However, if you are taking a loan from a bank for installation, then users would need to account for the bank’s interest as well. In such a case, consumers would break-even with electricity bills after a longer-period.

    One also needs to consider maintenance costs.

    The solar PV panels have a supposed lifetime of 25 years. They could last longer, or shorter, depending on different factors. One needs to consider the fluctuations in billing costs as well. If oil becomes cheaper/electricity costs go down for any reason, then these PV panels would be more costly in comparison. On the other hand, if electricity costs become higher, perhaps due to rising oil prices, these panels would be cheaper.

    The main benefit of these panels is uninterrupted supply during the day and independence from the grid. Hopefully, costs will go down and efficiency will rise in the next 10 years making them more affordable.Recommend

  • Humza

    It is inevitable that fossil fuels will be replaced. Look at the trend of the automotive industry to dump the combustion engine for electric cars. It’s going to happen in the next decade. I am all for renewable energy but the initial start up cost worries a lot of Pakistanis. The writer has neglected that a lot of energy and projects are adding electricity to the Pakistan national electricity grid which is both good and bad. The energy crisis is improving in Pakistan with less load shedding but I worry that this may stop people from going to solar and alternative energy. It would lower Pakistan’s carbon emissions to have more solar power or else our cities will be as polluted as cities in India or China.Recommend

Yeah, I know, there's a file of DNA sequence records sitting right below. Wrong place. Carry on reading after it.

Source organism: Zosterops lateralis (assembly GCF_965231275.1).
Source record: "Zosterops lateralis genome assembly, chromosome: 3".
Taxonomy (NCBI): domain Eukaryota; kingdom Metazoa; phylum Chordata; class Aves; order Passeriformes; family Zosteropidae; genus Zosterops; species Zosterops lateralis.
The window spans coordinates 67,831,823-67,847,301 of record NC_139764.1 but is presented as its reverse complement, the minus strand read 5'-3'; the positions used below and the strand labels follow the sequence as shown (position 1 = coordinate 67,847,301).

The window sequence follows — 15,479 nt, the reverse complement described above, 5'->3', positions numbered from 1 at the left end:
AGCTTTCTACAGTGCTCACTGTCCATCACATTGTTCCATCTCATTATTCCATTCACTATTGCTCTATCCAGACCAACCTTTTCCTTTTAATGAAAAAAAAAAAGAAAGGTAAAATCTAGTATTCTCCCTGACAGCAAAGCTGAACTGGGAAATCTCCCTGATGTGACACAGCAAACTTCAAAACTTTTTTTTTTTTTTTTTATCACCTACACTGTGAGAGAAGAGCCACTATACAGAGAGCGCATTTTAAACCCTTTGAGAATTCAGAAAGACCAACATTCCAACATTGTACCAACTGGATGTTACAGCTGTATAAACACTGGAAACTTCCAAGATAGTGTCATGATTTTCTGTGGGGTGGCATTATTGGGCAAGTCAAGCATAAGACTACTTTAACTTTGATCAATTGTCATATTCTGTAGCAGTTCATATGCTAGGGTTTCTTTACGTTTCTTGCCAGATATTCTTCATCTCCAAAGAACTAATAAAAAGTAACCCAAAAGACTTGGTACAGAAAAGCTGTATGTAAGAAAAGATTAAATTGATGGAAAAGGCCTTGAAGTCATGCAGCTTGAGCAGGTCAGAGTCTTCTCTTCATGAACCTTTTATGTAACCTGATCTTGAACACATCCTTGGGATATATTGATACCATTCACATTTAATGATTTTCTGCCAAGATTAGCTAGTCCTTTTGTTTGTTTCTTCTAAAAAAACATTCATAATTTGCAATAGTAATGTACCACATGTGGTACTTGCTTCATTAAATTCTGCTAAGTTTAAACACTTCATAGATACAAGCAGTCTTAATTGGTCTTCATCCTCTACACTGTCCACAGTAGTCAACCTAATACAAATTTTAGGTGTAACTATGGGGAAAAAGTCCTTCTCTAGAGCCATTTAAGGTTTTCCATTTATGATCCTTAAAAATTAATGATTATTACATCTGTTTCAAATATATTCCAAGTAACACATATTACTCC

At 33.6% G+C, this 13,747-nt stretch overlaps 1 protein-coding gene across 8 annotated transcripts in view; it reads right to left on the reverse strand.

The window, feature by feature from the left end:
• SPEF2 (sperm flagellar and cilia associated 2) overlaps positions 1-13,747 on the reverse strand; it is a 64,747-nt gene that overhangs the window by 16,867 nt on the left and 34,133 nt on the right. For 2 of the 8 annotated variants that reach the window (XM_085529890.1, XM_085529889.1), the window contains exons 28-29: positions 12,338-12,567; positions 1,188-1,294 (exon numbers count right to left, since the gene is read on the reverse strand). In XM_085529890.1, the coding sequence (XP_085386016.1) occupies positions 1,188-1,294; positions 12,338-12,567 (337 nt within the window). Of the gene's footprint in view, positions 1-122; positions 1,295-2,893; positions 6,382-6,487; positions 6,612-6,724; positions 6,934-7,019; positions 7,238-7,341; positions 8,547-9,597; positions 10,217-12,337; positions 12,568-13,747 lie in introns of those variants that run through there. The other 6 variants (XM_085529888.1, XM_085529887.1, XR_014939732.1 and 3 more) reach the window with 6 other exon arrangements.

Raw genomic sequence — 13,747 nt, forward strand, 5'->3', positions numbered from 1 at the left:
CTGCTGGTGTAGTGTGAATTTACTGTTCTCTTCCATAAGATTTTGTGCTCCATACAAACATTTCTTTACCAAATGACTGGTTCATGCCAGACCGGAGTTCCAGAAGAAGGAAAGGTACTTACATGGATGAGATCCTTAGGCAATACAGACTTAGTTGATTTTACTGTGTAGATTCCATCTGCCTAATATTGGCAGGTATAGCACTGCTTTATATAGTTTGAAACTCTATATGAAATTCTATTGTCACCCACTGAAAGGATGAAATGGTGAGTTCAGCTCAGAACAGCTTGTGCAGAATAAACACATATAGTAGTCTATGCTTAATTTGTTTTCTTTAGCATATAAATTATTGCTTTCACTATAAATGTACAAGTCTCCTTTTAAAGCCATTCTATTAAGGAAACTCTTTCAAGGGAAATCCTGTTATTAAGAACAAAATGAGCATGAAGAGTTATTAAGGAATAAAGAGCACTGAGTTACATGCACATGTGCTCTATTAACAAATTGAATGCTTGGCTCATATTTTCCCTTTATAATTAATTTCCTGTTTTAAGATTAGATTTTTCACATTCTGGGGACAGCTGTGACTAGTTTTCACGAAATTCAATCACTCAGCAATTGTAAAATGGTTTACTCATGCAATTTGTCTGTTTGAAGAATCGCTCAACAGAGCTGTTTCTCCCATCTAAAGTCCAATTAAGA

• peter pan

    The Author points out in his article that no matter how much you add at the source in a centralized system, the losses due to transmission lines, theft which add up to 30-40% remain as also the unfunded subsidies which lead to the circular debt. The main advantage of a solar based system is that it is amenable to de-centralized installation where the source of supply is under the control of the consumer.Recommend

  • peter pan

    10,000MW added and the situations stays just the same!!!Recommend

  • peter pan

    The author does mention net metering in grid tie systems. Also he does say the costs are conservative estimates. If the Pakistan market offers better prices, it will just reduce the payback period and make the proposition more cost effective.Recommend

  • Parvez

    Nice ……. a lot more needs to be written on this subject so that a wide spread awareness is created, especially in the rural areas.Recommend

  • peter pan

    I notice that a comment that said that there should be more articles like this I your blog section has now been removed. This is really censorship.
    I second the idea that there is a section in the blog sections that deals with developmental issues. You have many article on “juicy ” topics already.Recommend

  • Humza